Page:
Letts penned the screenplay for a star-studded 2013 movie after his stage play received the Pulitzer Prize in 2008 – the same year an economic collapse roiled the American economy. The original 2007 Steppenwolf production, a variation of which appeared in New York, was way faster-moving than Mary Jo DuPrey’s staging at Theatricum Botanicum. The Steppenwolf version was both more fun and more facile, and that’s not entirely a compliment. DuPrey slows it down so that it breathes. It breathes so deeply, that it gives itself, and us, time to peer inside the workings of its pathologically twisted characters, so that it’s fun without making fun.
Alcoholic patriarch Beverly Weston (Tim Halligan) was a minor poet and scholar of T.S. Eliot in general, and of Eliot’s epic poem “The Wasteland” in particular. In the opening in scene, he explains all this to a stoic, newly hired housekeeper, a Native American named Johnna (Jeannette Godoy). The symbolism of Johnna’s desperate poverty blended into her personal dignity, juxtaposed against the chaotic implosion of the invaders who destroyed her tribe, is perhaps all you need to take away from this comedy. It could be sub-titled, “When Manifest Destiny Ran Out of Gas.”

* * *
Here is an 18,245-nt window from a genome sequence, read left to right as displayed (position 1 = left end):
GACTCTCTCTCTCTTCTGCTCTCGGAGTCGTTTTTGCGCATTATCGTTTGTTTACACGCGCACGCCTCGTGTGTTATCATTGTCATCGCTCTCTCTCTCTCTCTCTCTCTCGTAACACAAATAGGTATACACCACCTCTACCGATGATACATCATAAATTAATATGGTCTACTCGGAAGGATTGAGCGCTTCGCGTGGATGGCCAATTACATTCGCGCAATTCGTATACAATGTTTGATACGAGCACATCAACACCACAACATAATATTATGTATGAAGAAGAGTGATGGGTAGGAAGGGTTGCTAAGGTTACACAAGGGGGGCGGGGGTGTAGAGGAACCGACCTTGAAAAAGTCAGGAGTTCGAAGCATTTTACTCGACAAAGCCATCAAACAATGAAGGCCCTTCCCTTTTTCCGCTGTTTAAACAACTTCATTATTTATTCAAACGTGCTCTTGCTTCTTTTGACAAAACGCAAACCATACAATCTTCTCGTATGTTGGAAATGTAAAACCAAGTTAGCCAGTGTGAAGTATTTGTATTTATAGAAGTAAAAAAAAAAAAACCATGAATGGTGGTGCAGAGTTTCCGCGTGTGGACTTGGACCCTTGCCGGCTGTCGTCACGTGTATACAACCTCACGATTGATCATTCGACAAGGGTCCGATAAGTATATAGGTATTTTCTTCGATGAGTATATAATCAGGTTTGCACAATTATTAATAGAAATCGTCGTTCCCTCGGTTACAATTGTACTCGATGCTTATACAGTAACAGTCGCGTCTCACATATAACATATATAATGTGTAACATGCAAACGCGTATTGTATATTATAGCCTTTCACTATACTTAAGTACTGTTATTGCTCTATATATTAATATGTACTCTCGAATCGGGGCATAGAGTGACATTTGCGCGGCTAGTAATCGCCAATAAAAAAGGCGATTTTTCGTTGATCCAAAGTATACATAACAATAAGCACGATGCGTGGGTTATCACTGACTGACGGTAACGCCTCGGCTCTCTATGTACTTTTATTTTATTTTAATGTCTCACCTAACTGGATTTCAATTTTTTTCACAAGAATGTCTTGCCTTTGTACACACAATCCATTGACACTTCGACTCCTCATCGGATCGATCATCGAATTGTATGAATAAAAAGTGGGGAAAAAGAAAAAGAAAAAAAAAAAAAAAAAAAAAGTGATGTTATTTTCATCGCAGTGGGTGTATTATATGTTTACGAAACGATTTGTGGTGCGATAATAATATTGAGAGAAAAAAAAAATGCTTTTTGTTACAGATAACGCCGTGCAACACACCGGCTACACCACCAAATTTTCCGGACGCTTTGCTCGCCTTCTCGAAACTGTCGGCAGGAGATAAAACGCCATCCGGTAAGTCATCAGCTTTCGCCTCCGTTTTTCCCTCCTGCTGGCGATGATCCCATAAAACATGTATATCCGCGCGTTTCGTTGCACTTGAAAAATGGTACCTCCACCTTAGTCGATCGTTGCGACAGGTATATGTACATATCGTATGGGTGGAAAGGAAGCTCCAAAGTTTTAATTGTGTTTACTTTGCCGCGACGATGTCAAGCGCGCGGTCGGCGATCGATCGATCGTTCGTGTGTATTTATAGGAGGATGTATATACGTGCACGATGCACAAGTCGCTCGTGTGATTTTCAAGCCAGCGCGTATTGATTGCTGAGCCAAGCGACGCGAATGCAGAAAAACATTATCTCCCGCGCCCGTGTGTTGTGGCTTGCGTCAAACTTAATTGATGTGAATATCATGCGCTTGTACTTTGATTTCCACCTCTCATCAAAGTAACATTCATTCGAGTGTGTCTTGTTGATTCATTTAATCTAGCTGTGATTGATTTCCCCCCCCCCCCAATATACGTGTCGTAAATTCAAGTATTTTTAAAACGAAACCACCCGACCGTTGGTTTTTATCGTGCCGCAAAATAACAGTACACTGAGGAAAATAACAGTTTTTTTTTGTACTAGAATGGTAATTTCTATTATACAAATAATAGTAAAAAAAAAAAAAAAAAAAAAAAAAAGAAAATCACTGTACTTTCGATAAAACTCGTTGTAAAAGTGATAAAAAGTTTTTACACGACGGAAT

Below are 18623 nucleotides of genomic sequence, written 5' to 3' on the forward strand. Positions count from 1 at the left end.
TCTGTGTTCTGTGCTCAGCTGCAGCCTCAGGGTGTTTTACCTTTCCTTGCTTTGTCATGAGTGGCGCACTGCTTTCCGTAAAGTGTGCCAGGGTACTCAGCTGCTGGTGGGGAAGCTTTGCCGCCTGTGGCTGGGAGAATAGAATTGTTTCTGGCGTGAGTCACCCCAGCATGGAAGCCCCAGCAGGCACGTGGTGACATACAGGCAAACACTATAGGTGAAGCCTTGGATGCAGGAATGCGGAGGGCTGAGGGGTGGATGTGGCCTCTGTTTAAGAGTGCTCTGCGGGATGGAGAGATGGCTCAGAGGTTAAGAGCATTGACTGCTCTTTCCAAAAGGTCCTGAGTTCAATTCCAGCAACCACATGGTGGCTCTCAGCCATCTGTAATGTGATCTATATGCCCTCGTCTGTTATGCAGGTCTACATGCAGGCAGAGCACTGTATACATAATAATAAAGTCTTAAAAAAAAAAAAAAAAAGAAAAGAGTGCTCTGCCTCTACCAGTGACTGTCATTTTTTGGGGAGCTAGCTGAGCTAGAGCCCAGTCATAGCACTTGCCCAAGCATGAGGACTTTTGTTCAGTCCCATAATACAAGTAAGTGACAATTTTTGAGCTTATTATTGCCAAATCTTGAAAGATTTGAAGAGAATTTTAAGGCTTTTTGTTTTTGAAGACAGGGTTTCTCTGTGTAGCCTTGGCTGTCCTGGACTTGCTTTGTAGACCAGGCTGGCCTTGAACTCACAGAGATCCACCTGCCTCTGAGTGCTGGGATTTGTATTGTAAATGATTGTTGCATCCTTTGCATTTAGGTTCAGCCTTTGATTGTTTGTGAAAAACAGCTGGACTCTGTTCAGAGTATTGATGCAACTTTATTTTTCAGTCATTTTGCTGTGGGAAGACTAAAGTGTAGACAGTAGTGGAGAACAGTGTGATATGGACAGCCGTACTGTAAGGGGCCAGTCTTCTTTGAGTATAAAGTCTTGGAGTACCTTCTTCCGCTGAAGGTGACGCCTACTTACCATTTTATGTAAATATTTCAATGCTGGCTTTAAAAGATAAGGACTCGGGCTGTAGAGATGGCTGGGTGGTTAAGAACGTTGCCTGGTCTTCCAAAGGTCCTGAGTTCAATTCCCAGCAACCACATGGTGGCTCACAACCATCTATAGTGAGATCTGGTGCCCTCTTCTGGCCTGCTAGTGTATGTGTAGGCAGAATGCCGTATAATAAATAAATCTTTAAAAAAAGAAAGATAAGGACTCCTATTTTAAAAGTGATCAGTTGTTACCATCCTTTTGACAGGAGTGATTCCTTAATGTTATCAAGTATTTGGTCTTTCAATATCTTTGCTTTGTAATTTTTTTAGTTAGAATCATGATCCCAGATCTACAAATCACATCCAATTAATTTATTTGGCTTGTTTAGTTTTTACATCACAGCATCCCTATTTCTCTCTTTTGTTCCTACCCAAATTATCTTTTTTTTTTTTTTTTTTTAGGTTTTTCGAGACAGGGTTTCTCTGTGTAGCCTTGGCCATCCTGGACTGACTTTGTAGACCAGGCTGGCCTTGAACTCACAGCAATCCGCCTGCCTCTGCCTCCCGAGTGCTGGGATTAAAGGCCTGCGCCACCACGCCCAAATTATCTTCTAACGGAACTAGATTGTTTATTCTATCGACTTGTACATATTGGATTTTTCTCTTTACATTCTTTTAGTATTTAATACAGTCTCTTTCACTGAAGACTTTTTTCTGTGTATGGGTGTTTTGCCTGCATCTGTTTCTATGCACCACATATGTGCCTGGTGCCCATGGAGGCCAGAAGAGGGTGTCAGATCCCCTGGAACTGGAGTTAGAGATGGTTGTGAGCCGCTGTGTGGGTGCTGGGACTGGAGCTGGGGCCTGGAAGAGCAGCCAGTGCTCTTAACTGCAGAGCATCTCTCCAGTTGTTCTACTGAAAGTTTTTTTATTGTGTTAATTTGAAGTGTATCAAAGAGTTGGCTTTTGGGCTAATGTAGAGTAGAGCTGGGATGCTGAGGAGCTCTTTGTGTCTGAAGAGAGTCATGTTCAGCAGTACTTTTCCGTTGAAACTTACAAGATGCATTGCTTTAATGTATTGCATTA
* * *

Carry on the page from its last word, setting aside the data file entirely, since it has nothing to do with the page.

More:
After that opening scene, Beverly disappears in what appears to be a suicide by drowning, while out on his boat.
That’s when the family moves in: three sisters (Susan Angelo, Abbey Craden and Willow Geer) and two of their spouses — one would-be and one estranged-spouse, to be more precise (Mark Lewis and Aaron Hendry). The sisters have arrived ostensibly to support their mother, Beverly’s widow, Violet (Ellen Geer), a woman, suffering literally and metaphorically from cancer of the mouth, who’s been traversing her wasteland propelled by illegally obtained narcotics.